The Yin-Yang Master: Dream of Eternity : Visually Brilliant, A Bit Too Long – Netflix Review

A great film from China that needed just a bit of editing.


Many centuries ago, a serpent demon was going to destroy the Earth. Four masters came together to seal the snake within the body of the Empress, protected by four stone guardians. Since then, whenever the serpent threatens to be released, four masters must join together to stop them. This time, three of the masters are Longye (Jessie Li), Bo Ya (Deng Lun), and Qing Ming (Mark Chao). The fourth, Hongruo, was murdered by a hair demon. Yes, a hair demon. Under the guidance of Princess Zhang Ping (Olivia Wang), the three must investigate the death and, with the help of replacement priest He Shouye (Wang Duo), must release the four stone guardians and prevent the release of the Serpent. 

There will be some concentrated looks.


This movie is visually amazing. It’s largely CGI and green screen, much of it not particularly realistic, but the style of the film has a surreal quality that makes the imagery work really well. When nothing quite looks “real,” then nothing stands out as being fake, and this movie manages to use that to its advantage. Since they weren’t concerned about everything looking perfect like many American blockbusters, they instead put the effort into creative and interesting characters and settings. I particularly love the designs of the stone guardians and the demons that they encounter, which appear to be a combination of blockbuster effects and Chinese mythology. The costuming and makeup, likewise, are so stylized that they give the film an air of epic myth. The cinematography is done pretty much perfectly, in the sense of heightening all of these effects. Like I said, if you want a pretty film, this is it. 

Sometimes the art is less subtle.

As far as the story goes, this… kind of lets me down. In most Chinese epics, the plot is kind of weak, but they make up for that with a lot of extensive action sequences. This movie tones down the action sequences (not that there aren’t any, they just seem shorter than similar films) and tries to make up for that with more plot and background scenes. Note that I used the word “tries.” Really, a lot of these scenes would probably be fine if they were a bit shorter. Instead, this movie clocks in at 2 hours and 12 minutes with a plot that could probably have been done in 90. As such, there were a bunch of shots in the film that made me go “wait, are we STILL here?” I realize part of the cause of this is probably that the director was really proud of the visuals and wanted to indulge a bit, but sometimes you have to let things go.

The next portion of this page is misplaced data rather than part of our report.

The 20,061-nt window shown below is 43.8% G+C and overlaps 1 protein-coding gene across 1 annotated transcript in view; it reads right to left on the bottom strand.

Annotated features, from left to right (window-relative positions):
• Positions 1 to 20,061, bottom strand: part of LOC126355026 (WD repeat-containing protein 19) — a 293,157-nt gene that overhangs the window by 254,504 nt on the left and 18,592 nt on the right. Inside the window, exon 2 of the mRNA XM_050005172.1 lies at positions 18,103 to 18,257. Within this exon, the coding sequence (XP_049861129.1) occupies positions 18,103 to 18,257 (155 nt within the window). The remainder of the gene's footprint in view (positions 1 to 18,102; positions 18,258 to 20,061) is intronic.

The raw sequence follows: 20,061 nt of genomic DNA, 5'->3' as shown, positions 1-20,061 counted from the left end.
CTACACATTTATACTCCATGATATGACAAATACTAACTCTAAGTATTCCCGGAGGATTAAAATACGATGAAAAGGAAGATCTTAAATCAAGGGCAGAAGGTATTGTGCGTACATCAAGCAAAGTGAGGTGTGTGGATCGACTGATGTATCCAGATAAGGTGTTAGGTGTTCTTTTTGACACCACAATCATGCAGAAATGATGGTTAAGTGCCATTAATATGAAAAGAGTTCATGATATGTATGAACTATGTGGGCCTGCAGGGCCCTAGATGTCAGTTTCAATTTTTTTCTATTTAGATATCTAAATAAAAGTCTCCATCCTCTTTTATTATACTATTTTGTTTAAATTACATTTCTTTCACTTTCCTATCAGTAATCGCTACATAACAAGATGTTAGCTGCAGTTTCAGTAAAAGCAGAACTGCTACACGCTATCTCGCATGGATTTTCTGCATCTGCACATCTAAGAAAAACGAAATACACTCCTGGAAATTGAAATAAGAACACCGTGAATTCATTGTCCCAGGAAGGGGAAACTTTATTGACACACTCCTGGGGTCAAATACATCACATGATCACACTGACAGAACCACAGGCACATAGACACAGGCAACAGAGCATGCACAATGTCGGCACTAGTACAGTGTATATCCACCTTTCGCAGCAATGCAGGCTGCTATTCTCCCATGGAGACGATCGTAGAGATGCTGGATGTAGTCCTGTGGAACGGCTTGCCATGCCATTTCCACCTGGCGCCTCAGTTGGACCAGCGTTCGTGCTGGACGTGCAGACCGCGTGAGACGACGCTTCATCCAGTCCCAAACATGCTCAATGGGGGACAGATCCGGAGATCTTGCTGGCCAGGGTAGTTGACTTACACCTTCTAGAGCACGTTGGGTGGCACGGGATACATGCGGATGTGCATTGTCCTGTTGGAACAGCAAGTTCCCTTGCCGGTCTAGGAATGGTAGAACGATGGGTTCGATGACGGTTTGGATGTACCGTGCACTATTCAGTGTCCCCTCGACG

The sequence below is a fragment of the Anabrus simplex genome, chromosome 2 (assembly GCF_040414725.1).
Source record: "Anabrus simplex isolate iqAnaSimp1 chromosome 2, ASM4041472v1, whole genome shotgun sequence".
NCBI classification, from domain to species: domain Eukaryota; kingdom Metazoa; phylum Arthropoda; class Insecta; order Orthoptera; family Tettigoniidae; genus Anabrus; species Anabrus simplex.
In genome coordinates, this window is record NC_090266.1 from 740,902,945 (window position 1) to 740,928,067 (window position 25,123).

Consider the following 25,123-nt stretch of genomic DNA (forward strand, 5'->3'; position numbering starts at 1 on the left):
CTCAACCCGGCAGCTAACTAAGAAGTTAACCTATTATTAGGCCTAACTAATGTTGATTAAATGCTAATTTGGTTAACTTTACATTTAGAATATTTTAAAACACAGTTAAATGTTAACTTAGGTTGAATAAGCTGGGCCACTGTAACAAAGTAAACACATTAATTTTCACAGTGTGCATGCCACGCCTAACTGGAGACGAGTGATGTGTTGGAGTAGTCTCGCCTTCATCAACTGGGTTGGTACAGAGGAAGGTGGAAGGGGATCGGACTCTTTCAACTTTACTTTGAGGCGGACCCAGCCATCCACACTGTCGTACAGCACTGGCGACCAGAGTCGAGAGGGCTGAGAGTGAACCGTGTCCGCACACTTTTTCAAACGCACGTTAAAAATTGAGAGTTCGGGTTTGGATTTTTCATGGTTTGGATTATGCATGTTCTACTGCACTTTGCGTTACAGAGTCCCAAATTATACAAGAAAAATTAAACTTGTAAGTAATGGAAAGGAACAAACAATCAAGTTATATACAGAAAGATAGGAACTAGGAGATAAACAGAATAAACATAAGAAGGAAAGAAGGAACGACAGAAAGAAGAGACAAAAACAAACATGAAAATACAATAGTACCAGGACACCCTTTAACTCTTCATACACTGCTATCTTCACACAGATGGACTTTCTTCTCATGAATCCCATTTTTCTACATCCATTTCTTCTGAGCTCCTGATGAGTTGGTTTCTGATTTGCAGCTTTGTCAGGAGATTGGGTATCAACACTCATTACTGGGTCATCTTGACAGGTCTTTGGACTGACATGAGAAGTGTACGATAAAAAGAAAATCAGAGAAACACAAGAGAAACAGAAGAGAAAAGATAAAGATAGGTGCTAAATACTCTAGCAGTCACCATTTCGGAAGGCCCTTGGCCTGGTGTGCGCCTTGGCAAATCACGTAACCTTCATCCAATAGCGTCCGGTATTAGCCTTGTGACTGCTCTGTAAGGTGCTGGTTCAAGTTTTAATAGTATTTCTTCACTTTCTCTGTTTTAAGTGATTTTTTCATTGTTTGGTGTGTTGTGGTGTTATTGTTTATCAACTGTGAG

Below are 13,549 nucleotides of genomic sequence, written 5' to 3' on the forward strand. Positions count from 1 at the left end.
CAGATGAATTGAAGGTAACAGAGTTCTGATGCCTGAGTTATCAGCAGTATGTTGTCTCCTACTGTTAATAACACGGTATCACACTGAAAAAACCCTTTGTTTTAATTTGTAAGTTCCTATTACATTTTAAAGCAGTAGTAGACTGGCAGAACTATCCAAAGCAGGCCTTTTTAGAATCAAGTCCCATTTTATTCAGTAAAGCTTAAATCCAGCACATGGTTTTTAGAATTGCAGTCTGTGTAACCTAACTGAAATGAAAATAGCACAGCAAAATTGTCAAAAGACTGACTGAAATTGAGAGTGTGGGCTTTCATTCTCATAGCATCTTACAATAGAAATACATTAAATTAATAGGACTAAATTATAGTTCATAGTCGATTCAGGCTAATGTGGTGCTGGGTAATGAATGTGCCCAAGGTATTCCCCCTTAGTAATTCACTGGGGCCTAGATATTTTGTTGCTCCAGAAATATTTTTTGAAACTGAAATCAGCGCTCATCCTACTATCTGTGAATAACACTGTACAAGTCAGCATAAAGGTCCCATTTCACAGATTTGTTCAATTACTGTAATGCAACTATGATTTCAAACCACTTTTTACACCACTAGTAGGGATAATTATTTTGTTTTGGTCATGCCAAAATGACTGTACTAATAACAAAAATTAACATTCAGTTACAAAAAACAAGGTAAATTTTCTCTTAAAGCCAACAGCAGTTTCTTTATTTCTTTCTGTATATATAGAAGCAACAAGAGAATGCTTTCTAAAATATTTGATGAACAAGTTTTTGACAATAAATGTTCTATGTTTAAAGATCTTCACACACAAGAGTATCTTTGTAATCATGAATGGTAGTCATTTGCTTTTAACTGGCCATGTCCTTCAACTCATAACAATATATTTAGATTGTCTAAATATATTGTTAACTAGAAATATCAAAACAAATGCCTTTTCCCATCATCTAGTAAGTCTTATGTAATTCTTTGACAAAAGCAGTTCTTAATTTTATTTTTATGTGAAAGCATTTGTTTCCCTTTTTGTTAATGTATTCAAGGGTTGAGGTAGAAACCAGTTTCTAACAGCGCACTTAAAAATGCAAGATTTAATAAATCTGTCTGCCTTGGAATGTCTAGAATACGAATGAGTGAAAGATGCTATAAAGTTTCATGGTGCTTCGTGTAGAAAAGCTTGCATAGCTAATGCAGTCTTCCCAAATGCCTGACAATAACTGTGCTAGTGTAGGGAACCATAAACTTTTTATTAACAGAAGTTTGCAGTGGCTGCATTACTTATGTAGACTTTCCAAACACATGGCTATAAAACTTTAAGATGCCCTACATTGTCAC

We don’t need to cut more Bo Ya, I can say that much.

The performances are pretty solid, particularly Mark Chao as Qing Ming, who has to deal with a number of conflicts between his principles and reality throughout the film. His performance has a little more subtlety than I might expect from this kind of film, and since he’s the main character, that pays off, particularly when he’s having scenes of contemplative dialogue exchanges with others. 

Or using a needle with his mouth.

Overall, while I would cut the movie down (or watch parts of it on 1.5 speed), I still enjoyed it. If you’re a fan of Chinese cinema, I’d say it’s a quality watch.

If you want to check out some more by the Joker on the Sofa, check out the 100 Greatest TV Episodes of All TimeCollection of TV EpisodesCollection of Movie Reviews, or the Joker on the Sofa Reviews.

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